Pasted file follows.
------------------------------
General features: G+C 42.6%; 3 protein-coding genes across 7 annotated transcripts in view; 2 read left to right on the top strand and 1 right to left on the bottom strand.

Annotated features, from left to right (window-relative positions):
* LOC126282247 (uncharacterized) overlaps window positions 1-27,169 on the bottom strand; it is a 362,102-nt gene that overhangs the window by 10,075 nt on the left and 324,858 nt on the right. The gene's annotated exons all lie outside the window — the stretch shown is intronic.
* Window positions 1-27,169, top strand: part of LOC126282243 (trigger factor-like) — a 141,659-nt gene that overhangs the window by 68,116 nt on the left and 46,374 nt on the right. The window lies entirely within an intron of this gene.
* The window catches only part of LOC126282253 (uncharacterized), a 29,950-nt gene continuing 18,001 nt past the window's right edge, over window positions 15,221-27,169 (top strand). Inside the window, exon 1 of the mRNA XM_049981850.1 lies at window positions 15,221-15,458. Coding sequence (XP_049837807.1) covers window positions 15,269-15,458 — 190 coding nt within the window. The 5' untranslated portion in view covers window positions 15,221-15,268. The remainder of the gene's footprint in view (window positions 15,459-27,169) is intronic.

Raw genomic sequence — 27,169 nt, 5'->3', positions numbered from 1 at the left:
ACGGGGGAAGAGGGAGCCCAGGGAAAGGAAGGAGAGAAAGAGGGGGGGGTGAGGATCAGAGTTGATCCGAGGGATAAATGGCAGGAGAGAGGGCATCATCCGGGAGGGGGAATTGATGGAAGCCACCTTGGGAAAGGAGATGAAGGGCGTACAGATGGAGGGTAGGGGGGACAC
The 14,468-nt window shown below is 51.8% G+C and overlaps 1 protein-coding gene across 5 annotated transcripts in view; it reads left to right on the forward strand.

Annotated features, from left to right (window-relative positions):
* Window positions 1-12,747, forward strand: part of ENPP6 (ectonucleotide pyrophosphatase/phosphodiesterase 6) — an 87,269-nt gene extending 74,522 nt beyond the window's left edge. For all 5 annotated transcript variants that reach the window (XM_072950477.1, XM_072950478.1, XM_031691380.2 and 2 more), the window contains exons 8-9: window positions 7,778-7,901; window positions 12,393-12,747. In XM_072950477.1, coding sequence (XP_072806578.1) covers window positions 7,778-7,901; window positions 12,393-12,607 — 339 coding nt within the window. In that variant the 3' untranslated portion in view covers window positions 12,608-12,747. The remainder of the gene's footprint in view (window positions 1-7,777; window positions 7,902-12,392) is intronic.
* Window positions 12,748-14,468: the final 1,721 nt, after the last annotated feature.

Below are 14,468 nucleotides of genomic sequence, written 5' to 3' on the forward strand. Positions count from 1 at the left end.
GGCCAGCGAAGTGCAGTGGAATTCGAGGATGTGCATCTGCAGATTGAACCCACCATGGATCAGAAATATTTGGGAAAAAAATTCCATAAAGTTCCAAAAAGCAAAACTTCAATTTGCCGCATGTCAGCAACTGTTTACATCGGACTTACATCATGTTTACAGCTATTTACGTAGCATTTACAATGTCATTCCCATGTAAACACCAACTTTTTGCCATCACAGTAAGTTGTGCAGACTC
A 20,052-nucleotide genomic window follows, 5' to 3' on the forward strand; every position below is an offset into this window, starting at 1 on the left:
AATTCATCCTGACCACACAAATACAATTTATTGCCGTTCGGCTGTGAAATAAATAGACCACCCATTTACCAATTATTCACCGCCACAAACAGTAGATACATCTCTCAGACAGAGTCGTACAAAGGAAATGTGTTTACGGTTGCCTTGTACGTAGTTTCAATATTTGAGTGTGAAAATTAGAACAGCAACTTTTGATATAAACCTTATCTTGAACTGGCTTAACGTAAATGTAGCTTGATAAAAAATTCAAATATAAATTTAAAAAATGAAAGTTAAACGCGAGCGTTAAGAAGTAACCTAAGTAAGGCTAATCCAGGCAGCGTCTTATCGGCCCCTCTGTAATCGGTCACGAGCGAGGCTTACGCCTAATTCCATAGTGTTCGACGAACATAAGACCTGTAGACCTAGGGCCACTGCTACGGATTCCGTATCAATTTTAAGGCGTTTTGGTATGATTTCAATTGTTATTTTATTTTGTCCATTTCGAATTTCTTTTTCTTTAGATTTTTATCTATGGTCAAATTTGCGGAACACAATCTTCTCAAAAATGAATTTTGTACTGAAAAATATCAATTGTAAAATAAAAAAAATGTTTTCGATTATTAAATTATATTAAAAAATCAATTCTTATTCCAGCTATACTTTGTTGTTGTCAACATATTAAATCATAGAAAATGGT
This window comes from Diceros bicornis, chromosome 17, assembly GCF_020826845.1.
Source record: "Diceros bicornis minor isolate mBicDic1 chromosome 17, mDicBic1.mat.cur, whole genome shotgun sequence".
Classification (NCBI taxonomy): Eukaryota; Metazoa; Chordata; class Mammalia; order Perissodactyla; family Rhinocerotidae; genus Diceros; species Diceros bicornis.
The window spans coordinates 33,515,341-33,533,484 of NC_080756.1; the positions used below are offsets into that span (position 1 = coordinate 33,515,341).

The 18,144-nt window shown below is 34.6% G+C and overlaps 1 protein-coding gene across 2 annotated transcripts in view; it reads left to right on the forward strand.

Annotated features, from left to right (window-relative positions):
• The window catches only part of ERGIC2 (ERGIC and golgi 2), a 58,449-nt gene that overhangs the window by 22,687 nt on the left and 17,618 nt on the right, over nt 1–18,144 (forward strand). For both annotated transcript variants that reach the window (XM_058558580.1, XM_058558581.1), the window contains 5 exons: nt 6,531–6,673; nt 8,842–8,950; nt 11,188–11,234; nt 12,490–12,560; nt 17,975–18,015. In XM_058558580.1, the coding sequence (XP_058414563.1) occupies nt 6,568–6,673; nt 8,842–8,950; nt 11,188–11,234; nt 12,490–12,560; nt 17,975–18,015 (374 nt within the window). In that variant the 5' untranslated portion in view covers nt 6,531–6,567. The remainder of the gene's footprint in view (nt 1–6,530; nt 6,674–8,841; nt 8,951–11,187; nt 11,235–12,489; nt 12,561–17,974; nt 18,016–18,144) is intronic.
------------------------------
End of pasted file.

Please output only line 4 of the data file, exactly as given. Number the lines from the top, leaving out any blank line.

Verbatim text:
* Window positions 1-27,169, top strand: part of LOC126282243 (trigger factor-like) — a 141,659-nt gene that overhangs the window by 68,116 nt on the left and 46,374 nt on the right. The window lies entirely within an intron of this gene.